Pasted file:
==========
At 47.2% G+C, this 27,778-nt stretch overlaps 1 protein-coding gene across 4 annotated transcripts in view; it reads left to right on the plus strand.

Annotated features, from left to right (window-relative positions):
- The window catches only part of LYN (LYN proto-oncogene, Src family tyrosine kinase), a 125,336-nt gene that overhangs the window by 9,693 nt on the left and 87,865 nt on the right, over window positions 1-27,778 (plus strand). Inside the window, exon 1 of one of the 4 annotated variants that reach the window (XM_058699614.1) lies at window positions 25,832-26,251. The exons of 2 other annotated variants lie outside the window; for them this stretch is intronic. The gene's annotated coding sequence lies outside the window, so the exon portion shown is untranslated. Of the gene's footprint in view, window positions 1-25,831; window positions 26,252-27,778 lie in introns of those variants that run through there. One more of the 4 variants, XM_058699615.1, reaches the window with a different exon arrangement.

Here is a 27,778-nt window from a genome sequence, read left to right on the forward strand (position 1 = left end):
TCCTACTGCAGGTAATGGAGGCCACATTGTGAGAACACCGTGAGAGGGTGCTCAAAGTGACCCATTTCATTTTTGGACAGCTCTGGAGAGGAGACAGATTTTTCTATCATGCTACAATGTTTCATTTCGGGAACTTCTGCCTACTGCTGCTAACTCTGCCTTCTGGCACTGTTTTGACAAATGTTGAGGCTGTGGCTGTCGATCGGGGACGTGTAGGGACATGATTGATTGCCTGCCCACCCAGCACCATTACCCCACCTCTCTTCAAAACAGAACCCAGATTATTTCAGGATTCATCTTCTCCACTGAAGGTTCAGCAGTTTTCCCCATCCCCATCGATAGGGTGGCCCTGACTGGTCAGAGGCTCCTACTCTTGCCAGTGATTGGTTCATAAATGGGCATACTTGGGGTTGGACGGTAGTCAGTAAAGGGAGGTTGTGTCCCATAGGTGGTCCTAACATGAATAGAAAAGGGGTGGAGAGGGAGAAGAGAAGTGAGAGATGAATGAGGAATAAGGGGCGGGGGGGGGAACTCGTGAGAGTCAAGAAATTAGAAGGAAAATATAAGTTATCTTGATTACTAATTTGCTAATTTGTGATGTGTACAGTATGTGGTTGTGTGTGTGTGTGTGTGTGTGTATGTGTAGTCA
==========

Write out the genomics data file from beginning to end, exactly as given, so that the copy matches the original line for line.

At 47.2% G+C, this 27,778-nt stretch overlaps 1 protein-coding gene across 4 annotated transcripts in view; it reads left to right on the plus strand.

Annotated features, from left to right (window-relative positions):
- The window catches only part of LYN (LYN proto-oncogene, Src family tyrosine kinase), a 125,336-nt gene that overhangs the window by 9,693 nt on the left and 87,865 nt on the right, over window positions 1-27,778 (plus strand). Inside the window, exon 1 of one of the 4 annotated variants that reach the window (XM_058699614.1) lies at window positions 25,832-26,251. The exons of 2 other annotated variants lie outside the window; for them this stretch is intronic. The gene's annotated coding sequence lies outside the window, so the exon portion shown is untranslated. Of the gene's footprint in view, window positions 1-25,831; window positions 26,252-27,778 lie in introns of those variants that run through there. One more of the 4 variants, XM_058699615.1, reaches the window with a different exon arrangement.

Here is a 27,778-nt window from a genome sequence, read left to right on the forward strand (position 1 = left end):
TCCTACTGCAGGTAATGGAGGCCACATTGTGAGAACACCGTGAGAGGGTGCTCAAAGTGACCCATTTCATTTTTGGACAGCTCTGGAGAGGAGACAGATTTTTCTATCATGCTACAATGTTTCATTTCGGGAACTTCTGCCTACTGCTGCTAACTCTGCCTTCTGGCACTGTTTTGACAAATGTTGAGGCTGTGGCTGTCGATCGGGGACGTGTAGGGACATGATTGATTGCCTGCCCACCCAGCACCATTACCCCACCTCTCTTCAAAACAGAACCCAGATTATTTCAGGATTCATCTTCTCCACTGAAGGTTCAGCAGTTTTCCCCATCCCCATCGATAGGGTGGCCCTGACTGGTCAGAGGCTCCTACTCTTGCCAGTGATTGGTTCATAAATGGGCATACTTGGGGTTGGACGGTAGTCAGTAAAGGGAGGTTGTGTCCCATAGGTGGTCCTAACATGAATAGAAAAGGGGTGGAGAGGGAGAAGAGAAGTGAGAGATGAATGAGGAATAAGGGGCGGGGGGGGGAACTCGTGAGAGTCAAGAAATTAGAAGGAAAATATAAGTTATCTTGATTACTAATTTGCTAATTTGTGATGTGTACAGTATGTGGTTGTGTGTGTGTGTGTGTGTGTGTATGTGTAGTCA